HPS presents new product generation
The company HPS Home Power Solutions has unveiled a new generation of its seasonal energy storage system. The Picea 2 now uses lithium batteries, which makes installation in the home easier due to the lower weight. With twice the power, the appliance is also equipped for e-mobility and heat pumps.
The new research and development site is located almost directly next to the youth center of FC Union Berlin in an industrial area in Berlin-Niederschöneweide. In the future, not only kickers but also installers and partners will be trained there. But not only that; the new version of the seasonal storage unit is also to be manufactured there. “On-site installation is even more cost-effective for us, as the transport costs come out lower,” stated company founder and CEO Zeyad Abul-Ella – left in December 2023 and since then only still a shareholder – at the first presentation of the new device to an exclusive circle of visitors.
Nine years after its founding and a good five years after the first presentation of a Picea model at the trade fair Energy Storage in Düsseldorf 2018, there is a whole series of further developments of the product. The device has needed to change with the times. With Picea 2, the output power has therefore doubled to 15 kilowatts, which makes it possible to cover higher energy requirements, for example for an e-car or a heat pump. In the event of a power failure, the backup power supply ensures that important installations in the household are supplied with a stable power supply. “For each of the three phases of the three-phase current, the device now delivers five kilowatts of power,” explained Abul-Ella.
The new generation of the storage system also offers an increased connected load for photovoltaic systems – picking up on the trend in the market. Through new power electronics, according to HPS, efficiency was able to be increased, which means that higher levels of self-sufficiency are now possible. The energy utilization efficiency (Nutzungsgrad) including heat utilization is 90 percent. The electrical efficiency is between 35 and 40 percent.
Cooperation with competent partners
The device now uses an external inverter from SofarSolar, in which the software for the storage system has accordingly been adapted. “We do what we are really good at. For all other components, we rely on cooperation with partners,” said trained civil engineer Abul-Ella. The latter applies to both the inverter and the lithium batteries.
The AEM electrolyzer comes from the German-Italian company Enapter. The abbreviation AEM stands for anion exchange membrane. The technology uses more cost-effective materials such as steel instead of titanium and combines the advantages of alkaline electrolysis with the flexibility and compactness of PEM electrolysis. Enapter co-founder Vaitea Cowan was also present at the product launch, and Hans-Peter Villis, former EnBW (Energie Baden-Württemberg AG) director as well as partner from the very beginning and today chairman of the supervisory board at HPS.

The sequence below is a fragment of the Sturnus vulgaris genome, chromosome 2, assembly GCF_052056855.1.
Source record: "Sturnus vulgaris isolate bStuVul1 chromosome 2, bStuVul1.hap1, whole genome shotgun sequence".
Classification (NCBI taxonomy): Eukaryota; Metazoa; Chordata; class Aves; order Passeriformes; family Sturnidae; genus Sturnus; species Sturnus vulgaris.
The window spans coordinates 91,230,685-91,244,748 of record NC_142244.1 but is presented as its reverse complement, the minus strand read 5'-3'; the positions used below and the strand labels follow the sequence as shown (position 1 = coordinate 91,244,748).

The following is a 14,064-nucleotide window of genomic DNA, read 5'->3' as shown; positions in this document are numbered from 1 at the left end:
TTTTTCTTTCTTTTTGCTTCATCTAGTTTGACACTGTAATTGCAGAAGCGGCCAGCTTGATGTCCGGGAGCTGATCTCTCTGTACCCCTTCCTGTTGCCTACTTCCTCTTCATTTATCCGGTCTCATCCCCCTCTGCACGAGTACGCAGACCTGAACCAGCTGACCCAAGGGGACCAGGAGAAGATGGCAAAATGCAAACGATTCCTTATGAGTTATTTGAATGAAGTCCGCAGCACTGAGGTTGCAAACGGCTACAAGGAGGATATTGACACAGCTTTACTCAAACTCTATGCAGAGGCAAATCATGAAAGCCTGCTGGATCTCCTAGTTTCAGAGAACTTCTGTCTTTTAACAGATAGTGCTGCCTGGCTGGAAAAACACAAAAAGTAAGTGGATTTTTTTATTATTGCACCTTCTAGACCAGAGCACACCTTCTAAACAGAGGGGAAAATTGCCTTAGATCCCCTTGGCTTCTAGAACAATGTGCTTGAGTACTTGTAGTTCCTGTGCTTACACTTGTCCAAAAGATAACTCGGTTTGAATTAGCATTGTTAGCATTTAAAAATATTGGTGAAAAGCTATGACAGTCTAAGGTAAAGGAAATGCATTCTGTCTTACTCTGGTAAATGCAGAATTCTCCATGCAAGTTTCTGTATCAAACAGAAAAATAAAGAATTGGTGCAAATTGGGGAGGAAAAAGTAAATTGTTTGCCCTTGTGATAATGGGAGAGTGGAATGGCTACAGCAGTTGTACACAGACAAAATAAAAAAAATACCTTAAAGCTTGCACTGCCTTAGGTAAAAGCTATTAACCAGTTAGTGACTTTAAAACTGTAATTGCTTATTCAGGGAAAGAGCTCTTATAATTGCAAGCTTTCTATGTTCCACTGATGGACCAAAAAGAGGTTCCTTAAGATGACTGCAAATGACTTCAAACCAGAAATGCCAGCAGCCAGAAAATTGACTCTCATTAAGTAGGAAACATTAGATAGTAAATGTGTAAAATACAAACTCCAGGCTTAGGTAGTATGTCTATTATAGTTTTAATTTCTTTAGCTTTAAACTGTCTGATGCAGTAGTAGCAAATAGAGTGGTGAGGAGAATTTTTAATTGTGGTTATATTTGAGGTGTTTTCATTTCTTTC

Specifications for developers
“A tough requirement for the technical developers was to retain the dimensions for the slide-in boxes for the electrolyzer and the fuel cell in the energy center of the original Picea,” stressed Abul-Ella. The first Picea customers are pioneers. They should therefore also benefit from the innovations and be able to switch to them easily at a later date. A further development in the electrolysis module cools the hydrogen to 5 °C. This makes it possible to take in four to five times the amount of gas, because the moisture is now removed before storage.
New are also status displays that, at the touch of a button on the device or via the app, provide information about important system and storage statuses. The system always consists of an energy center and a hydrogen storage tank with a compressor that is installed outside the house on a concrete foundation. This foundation is absolutely essential.
The energy center unit has slimmed down considerably and now weighs 70 percent less: instead of 2.2 metric tons, now only 700 kilograms (1540 lbs). Reason is the switch from lead-acid to lithium batteries from the company Pylontech. The overall height has also reduced by 15 centimeters compared to its predecessor to 1.85 meters (6.07 ft). Doesn’t sound like much, but can be decisive for installation in a basement.
The Picea 2 costs at minimum 99,900 euros
The Picea module converts the surplus solar power in summer into hydrogen. In this way, large amounts of energy can be stored efficiently and over long periods of time. In winter, the gas, via a fuel cell, can be converted back into electricity and heat. The long-term storage capacity is up to 1,500 kilowatt-hours of electricity. In the smallest version with 16 gas cylinders, it is 300 kilowatt-hours.
The smallest version of the Picea 2 costs 99,900 euros. The gross price is the same as the net price, as the sales tax for the device, including storage units, is zero percent. With more storage capacity, the cost rises to up to 140,000 euros. This applies to a new construction where the installation can also be planned. In existing buildings, it can be a bit more complicated, so the amount may increase to up to 160,000 euros.
The demand seems to be there. Because over 500 devices of the first generation have been sold to date. More than 100 are installed at customers’ spaces.
Author: Niels Hendrik Petersen